Publications | MSWA

2 years ago

MSWA Bulletin Magazine Winter 2021

  • Text
  • Bulletin
  • Ndis
  • Respiratory
  • Physiotherapy
  • Outreach
  • Neurological
  • Mswa
MSWA Volunteer Luncheon | Our new respiratory | Physiotherapy service | Our m contribution to research | Pain and pain management series


MSWA CLIENT INVISIBLE THING BY PETER JONES I don’t look sick You don’t look stupid But looks can be deceiving It’s not a psychological thing This thing is very real Out of sight, out of mind not visible The whole thing is quite surreal. Some days are diamonds Some days are stones Fatigue at times won’t leave me alone I’m not drunk I may stagger a little Labelling me alcoholic Only manages to belittle. Summer heat - debilitating Limitations imposed - irritating Independence - diminishing Relying on others - frustrating Prognosis - mystifying General attitude - misunderstanding Life has shifted dramatically since diagnosis This invisible thing, Multiple Sclerosis. “I was informally diagnosed with multiple sclerosis 67 years ago at the age of nine. This diagnosis was not formalised until 1989, following the introduction of MRI as a diagnostic tool. My current age, together with the accumulative weaknesses from three MS events over the years, have me needing to use a stick to get around. I attend physio at Beechboro once a week and have benefited greatly from being involved in the support group. I am grateful for the life I have and to members of the support group for sharing their life experiences. “Writing poetry provides me with an ability to express thoughts and feelings about my life and the world around me. “This poem is intended to express some of the frustrations associated with MS.” PETER JONES MSWA CLIENT 20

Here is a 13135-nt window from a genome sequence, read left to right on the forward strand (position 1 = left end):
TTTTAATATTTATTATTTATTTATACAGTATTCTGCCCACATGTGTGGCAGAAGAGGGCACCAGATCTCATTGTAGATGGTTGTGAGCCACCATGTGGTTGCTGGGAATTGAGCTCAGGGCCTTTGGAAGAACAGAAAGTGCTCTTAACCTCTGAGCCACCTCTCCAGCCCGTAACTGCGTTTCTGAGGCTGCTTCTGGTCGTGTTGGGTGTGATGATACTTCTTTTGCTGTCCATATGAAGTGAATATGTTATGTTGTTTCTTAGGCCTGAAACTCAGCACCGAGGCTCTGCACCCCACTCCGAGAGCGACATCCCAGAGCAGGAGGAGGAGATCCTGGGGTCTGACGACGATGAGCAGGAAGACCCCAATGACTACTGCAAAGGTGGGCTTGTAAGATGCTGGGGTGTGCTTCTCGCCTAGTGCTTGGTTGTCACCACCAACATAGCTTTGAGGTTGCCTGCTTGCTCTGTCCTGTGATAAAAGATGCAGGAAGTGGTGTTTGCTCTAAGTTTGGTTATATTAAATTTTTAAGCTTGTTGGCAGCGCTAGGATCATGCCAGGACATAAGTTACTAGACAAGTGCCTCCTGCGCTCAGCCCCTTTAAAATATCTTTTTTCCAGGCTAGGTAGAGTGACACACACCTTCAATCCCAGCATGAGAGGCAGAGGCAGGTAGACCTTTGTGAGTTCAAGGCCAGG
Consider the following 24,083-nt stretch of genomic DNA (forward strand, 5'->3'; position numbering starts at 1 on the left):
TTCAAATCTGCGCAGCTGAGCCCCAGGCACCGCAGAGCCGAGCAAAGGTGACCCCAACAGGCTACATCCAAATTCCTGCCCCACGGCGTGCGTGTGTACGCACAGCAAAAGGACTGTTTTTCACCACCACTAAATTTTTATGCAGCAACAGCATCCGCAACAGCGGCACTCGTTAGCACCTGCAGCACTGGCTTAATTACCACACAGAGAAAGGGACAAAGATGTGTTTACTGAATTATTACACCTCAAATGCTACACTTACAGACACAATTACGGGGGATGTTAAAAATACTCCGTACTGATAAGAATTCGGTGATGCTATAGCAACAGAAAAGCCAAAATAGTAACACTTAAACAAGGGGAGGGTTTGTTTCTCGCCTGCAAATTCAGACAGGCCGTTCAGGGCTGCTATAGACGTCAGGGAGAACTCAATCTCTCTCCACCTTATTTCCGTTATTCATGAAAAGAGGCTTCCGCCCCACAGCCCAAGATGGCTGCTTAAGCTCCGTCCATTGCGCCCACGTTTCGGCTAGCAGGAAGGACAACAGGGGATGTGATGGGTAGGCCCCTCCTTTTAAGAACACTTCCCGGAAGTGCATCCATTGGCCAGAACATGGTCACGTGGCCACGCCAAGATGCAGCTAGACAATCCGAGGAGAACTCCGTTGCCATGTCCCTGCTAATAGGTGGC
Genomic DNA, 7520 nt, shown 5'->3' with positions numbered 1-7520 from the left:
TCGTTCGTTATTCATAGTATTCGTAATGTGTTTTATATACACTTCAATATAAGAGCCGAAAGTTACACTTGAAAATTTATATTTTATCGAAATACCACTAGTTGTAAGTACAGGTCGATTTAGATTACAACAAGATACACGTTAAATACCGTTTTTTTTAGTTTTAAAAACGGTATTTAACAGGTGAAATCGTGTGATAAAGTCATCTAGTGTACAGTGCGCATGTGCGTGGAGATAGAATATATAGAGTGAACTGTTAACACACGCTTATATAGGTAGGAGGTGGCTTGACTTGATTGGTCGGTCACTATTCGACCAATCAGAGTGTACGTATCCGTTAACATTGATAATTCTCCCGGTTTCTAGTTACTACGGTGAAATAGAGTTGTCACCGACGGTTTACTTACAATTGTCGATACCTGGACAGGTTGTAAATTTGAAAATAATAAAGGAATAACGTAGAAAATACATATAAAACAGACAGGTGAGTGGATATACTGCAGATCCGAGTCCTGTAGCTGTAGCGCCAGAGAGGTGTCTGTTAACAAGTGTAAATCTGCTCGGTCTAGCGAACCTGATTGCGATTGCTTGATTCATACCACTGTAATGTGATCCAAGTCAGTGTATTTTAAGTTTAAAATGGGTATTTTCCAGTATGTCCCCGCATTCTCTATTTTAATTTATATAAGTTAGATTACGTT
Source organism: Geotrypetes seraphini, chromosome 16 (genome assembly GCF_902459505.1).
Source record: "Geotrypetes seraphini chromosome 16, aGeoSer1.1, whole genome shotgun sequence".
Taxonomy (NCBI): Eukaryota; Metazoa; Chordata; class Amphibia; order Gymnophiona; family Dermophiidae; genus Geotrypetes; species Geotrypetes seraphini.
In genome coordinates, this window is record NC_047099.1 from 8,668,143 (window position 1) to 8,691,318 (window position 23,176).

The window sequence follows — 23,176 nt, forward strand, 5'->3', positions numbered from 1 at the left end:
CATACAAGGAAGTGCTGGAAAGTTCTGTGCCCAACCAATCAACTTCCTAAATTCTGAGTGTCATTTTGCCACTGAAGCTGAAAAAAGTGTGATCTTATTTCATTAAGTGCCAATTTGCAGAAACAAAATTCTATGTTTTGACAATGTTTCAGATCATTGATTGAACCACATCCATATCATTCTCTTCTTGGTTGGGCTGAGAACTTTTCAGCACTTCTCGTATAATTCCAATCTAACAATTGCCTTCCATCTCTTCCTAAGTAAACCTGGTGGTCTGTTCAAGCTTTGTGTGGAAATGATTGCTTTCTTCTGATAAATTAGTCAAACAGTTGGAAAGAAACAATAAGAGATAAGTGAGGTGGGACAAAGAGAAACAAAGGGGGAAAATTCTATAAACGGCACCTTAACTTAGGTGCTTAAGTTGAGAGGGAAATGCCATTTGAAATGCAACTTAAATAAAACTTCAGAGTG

COUNSELLING DID YOU KNOW THAT HOBBIES ARE BENEFICIAL FOR YOUR MENTAL HEALTH? Winter is here and it is the perfect time to pursue your favourite hobbies. Having a hobby is not just about passing the days or enjoying quality ‘me time’ but is crucial for our wellbeing and mental health. A hobby is a wonderful way to spend your spare time and unwind from our daily routines. Research has shown that people with hobbies rarely suffer from stress, depression, or low mood. Hobbies are vital for mental health, can make us feel happier and more relaxed. Hobbies promote mindfulness and staying present, become more patient, and help us to sleep better. My Clients have a vast variety of hobbies; these include knitting, patchwork, collecting antique postcards, scrapbooking, gardening, and painting to mention a few. Here are some other ideas: Music is a wonderful hobby. Listening to your favourite music or learning to play an instrument helps to relieve stress and channel uncomfortable emotions. Playing or singing with a group is a great way to communicate with others. Gardening is one of the best hobbies to get you in touch with nature. You could plant some of your favourite flowers, start an herb or vegetable patch, or simply pot up new indoor plants. Physical gardening, if you are able, provides endurance, flexibility, and strength. Yoga is good for our mental and physical health. Yoga can calm our nervous system, help with depression, and reduce muscle tension. You do not have to leave home to attend a class – you can install a yoga app on your phone and practice at home. Chair yoga is another option. A few minutes a day can produce positive effects. Writing is one of the simplest hobbies and all you need is a pen and paper. You can write how you feel every day, write short stories, poetry and maybe even a book. Whether your hobby is creative, academic or something personal, it should be meaningful and enjoyable. The main goal of a hobby is that it gives you the opportunity to express yourself and relax at the same time. Always be on the lookout for new interests and hobbies. The more your mind works the more healthy it will stay. JEAN HUDSON MSWA SENIOR COUNSELLOR 21